My experience at Amber Fort was the most heartbreaking sight I have ever seen. I was crying for so long afterwards, every time I pictured the sadness in the faces of the elephants I would break down again. Even now I choke up. There are over 100 elephants working as a tourist attraction at Amber Fort. They are used like mules to carry tourists up and down the front entrance hill, all day long. The conditions these animals are put to work in each day are terrible. The temperature in India reaches over 40 degrees and the loads put onto these animals backs way exceeds the limit in some instances. A quick google search of ‘elephants amber fort’ will bring up several articles dating back years highlighting the cruelty of elephants at amber fort. Why are they still allowed to be put to work there then?
Whilst I would love to blame the tourists (and I do partly since it doesn’t take a genius to see the cruelty), I realise not everyone is educated on these matters and will see the elephant as ‘cute’ and assume its cared for. The owners of these animals deserve to have lawful action taken against them. No matter which way you look at it, this is an example of modern day slavery of one of the most intelligent animals on the planet. People need to wake up and see that elephant rides are no different to circus elephants. Both are using elephants for human entertainment and both are cruel.
To ride an elephant is to encourage the act of domesticating them, keeping them in poor conditions and breaking their spirit. Please, NEVER RIDE AN ELEPHANT. No matter your intentions or whether you think its being well looked after. It is always animal cruelty.
I know the first few topics of this have been doom and gloom. These are things that really get to me and mean a lot to me though. They have had a huge impact on these first few months of my travels and how I view things, or how much enjoyment I can take from them. I believe its important to also say that all of these problems can be solved. A lot through the simplicity of education.
Its scary how many children in India will never go to school. Education is a part of life that most of us will be given and taken for granted. In India I’ve been able to see what a country can look like when a vast number of children will never be educated. Unfortunately, its not great. That’s not to say that everyone who never goes to school has a terrible life, but it does mean they are held back. It also means they will never be taught the importance of caring for our planet which, as I have already discussed, is having detrimental impacts.
Beggars are seen everywhere you go in India. Children are the worst, not just because it is sad to see children homeless but because they are ruthless. They have no social skills and often will not take no for an answer, it can be quite an uncomfortable situation to be in. Its important to state that you should never give money to homeless children, you just do not know the circumstances to which they are in this situation.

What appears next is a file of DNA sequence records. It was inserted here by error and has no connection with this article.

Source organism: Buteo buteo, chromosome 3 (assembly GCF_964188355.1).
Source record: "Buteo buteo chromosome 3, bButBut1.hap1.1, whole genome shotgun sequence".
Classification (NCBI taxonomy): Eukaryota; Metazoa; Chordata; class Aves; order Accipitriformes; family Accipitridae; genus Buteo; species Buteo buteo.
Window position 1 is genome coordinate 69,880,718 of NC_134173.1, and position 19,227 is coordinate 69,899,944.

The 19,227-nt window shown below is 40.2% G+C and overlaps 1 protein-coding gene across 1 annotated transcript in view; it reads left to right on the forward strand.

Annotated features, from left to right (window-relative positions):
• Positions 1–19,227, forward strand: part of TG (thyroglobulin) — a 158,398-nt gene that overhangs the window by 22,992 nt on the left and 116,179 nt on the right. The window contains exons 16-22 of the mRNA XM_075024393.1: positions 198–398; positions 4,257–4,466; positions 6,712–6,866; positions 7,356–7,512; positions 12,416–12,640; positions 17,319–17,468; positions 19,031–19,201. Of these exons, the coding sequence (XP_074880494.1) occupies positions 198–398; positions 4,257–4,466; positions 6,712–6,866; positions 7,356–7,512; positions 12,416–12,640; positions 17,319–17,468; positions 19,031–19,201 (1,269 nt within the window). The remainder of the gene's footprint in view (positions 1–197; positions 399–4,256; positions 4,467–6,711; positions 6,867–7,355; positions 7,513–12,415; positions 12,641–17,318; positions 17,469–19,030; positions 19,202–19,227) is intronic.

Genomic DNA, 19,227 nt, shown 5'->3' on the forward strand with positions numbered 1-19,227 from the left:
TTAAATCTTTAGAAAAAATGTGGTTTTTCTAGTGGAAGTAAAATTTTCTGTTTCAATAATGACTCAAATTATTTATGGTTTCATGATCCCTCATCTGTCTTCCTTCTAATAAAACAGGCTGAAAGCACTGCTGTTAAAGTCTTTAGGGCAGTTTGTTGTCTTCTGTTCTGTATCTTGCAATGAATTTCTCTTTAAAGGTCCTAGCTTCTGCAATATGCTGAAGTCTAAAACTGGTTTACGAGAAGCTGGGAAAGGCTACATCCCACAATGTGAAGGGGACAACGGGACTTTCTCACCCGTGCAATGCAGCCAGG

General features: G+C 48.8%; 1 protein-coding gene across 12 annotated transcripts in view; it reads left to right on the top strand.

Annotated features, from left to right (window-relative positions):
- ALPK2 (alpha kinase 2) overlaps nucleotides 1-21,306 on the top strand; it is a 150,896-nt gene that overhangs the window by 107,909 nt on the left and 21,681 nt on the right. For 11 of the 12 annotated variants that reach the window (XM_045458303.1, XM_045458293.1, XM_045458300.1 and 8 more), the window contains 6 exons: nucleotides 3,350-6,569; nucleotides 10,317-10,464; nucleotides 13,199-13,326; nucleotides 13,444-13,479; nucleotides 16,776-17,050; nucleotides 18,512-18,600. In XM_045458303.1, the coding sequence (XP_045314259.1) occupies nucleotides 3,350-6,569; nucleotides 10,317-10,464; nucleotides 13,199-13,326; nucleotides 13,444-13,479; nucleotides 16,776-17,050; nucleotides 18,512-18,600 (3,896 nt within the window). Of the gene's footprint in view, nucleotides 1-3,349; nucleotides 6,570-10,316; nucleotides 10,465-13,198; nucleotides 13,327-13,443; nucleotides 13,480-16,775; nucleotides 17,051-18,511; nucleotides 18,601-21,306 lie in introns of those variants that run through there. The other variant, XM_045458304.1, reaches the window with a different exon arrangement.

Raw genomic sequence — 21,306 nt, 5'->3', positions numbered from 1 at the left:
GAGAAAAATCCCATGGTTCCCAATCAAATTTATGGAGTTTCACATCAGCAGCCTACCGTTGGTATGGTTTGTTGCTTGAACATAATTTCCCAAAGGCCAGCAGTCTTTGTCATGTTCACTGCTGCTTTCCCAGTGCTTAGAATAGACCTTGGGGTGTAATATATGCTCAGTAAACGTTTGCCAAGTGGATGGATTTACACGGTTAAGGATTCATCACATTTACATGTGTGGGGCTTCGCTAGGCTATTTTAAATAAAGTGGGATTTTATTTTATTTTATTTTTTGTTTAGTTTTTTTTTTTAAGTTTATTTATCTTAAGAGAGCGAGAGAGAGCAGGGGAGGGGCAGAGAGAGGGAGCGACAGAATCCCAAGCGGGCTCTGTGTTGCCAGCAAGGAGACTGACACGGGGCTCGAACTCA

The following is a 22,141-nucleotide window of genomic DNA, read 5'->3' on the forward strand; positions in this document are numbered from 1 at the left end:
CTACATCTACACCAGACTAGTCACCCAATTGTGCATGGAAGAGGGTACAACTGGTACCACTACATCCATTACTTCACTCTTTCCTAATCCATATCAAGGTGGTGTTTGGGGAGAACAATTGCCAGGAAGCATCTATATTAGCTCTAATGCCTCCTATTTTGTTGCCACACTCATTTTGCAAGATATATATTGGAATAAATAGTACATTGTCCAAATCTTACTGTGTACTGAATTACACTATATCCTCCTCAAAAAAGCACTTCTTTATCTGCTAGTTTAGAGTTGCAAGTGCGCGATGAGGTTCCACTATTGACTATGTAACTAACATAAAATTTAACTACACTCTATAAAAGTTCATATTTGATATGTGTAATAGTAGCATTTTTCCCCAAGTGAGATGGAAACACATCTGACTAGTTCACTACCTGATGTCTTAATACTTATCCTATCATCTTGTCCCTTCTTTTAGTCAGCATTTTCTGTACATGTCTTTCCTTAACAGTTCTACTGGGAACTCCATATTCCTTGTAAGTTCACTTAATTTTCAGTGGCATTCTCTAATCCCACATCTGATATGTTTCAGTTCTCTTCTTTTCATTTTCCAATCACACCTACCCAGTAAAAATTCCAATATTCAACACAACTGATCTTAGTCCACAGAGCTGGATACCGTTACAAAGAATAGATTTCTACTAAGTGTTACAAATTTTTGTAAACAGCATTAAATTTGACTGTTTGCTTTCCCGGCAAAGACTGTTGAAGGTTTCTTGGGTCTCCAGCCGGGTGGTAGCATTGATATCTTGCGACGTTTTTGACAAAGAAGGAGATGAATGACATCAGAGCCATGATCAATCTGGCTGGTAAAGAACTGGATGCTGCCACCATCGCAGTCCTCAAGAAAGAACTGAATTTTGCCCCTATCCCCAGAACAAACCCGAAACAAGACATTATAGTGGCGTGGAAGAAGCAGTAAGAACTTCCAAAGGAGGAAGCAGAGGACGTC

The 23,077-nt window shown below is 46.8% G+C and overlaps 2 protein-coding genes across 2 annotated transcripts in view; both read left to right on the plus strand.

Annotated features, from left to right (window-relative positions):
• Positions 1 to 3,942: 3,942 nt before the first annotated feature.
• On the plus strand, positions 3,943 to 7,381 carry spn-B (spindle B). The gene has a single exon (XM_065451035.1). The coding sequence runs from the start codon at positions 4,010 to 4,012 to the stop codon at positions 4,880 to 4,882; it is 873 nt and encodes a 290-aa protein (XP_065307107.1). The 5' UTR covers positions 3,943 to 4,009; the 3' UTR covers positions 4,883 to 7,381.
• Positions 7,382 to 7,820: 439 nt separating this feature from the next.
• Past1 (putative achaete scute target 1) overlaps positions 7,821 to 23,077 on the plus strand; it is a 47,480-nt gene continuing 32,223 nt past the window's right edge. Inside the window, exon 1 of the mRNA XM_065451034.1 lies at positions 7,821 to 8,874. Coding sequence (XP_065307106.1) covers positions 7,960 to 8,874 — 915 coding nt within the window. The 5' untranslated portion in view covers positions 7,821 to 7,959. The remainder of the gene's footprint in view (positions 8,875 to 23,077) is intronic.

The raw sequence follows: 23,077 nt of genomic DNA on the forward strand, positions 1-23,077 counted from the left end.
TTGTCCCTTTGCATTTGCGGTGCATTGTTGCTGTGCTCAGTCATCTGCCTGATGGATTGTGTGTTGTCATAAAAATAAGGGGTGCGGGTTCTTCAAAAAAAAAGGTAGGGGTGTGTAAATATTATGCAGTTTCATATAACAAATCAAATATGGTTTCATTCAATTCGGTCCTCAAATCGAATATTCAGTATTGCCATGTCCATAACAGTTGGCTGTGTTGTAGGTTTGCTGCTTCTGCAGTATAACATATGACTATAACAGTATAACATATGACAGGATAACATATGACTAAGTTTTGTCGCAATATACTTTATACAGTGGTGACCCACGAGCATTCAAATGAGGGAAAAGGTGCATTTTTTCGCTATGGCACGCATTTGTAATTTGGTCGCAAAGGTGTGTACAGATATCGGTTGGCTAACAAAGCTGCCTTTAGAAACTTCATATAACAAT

If money was channelled into educating the next generation in India I am certain that so many issues they face at the moment would be reduced. Its not a coincidence that every single educated Indian person we have spoken to shares our concerns for their environment. Some of the statistics for education and homelessness are shocking (Smile Foundation India, 2018; India Cencus, 2015):
- 32% of Indians are not educated to primary school level (cannot read or write).
- Only 4.5% of Indians are educated to university level.
- 287 million illiterate people live in India (highest in the world).
- 78 million homeless people in India (11 million of which are children).
Do not let your presumptions of India fool you. This is a wealthy country! They have the money to pump into something as important as education, but they don’t. Instead it is spent wasted on pointless statues or on keeping thousands of unwanted, ill and diseased cows alive. The priorities list is all wrong. I hope that soon this issue is addressed and that it secures a healthier future for India, the way the environment is treated and the way animals are treated.
Now onto some of the cheerier topics of this summary blog!
As is probably blatantly obvious when reading any of my blog posts, wildlife and nature means a lot to me. One of my main motivations for wanting to travel to India in the first place was to see for myself some of the beautiful animal species that live here. If you have been keeping up to date with our adventures then you already know we have been ridiculously lucky with our animal sightings!